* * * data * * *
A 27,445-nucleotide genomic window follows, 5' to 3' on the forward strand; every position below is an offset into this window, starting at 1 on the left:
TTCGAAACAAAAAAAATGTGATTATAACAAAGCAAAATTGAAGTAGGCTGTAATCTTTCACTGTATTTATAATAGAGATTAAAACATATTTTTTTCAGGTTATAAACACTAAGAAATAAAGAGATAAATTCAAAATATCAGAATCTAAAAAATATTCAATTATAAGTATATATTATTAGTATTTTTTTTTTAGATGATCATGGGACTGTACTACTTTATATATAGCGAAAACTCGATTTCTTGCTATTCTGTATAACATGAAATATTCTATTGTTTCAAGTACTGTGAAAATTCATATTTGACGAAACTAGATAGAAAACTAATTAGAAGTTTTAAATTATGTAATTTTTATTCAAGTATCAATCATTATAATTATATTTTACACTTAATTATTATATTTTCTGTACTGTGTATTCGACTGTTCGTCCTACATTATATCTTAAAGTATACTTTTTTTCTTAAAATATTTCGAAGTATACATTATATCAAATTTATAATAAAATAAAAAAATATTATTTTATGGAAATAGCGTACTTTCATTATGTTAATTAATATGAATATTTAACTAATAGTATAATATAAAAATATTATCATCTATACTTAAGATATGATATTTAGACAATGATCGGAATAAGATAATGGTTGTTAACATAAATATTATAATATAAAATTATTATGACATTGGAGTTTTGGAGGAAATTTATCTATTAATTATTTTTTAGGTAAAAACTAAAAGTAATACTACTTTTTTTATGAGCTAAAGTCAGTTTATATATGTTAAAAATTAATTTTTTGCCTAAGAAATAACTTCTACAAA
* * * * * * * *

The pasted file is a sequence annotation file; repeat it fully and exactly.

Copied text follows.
A 27,445-nucleotide genomic window follows, 5' to 3' on the forward strand; every position below is an offset into this window, starting at 1 on the left:
TTCGAAACAAAAAAAATGTGATTATAACAAAGCAAAATTGAAGTAGGCTGTAATCTTTCACTGTATTTATAATAGAGATTAAAACATATTTTTTTCAGGTTATAAACACTAAGAAATAAAGAGATAAATTCAAAATATCAGAATCTAAAAAATATTCAATTATAAGTATATATTATTAGTATTTTTTTTTTAGATGATCATGGGACTGTACTACTTTATATATAGCGAAAACTCGATTTCTTGCTATTCTGTATAACATGAAATATTCTATTGTTTCAAGTACTGTGAAAATTCATATTTGACGAAACTAGATAGAAAACTAATTAGAAGTTTTAAATTATGTAATTTTTATTCAAGTATCAATCATTATAATTATATTTTACACTTAATTATTATATTTTCTGTACTGTGTATTCGACTGTTCGTCCTACATTATATCTTAAAGTATACTTTTTTTCTTAAAATATTTCGAAGTATACATTATATCAAATTTATAATAAAATAAAAAAATATTATTTTATGGAAATAGCGTACTTTCATTATGTTAATTAATATGAATATTTAACTAATAGTATAATATAAAAATATTATCATCTATACTTAAGATATGATATTTAGACAATGATCGGAATAAGATAATGGTTGTTAACATAAATATTATAATATAAAATTATTATGACATTGGAGTTTTGGAGGAAATTTATCTATTAATTATTTTTTAGGTAAAAACTAAAAGTAATACTACTTTTTTTATGAGCTAAAGTCAGTTTATATATGTTAAAAATTAATTTTTTGCCTAAGAAATAACTTCTACAAA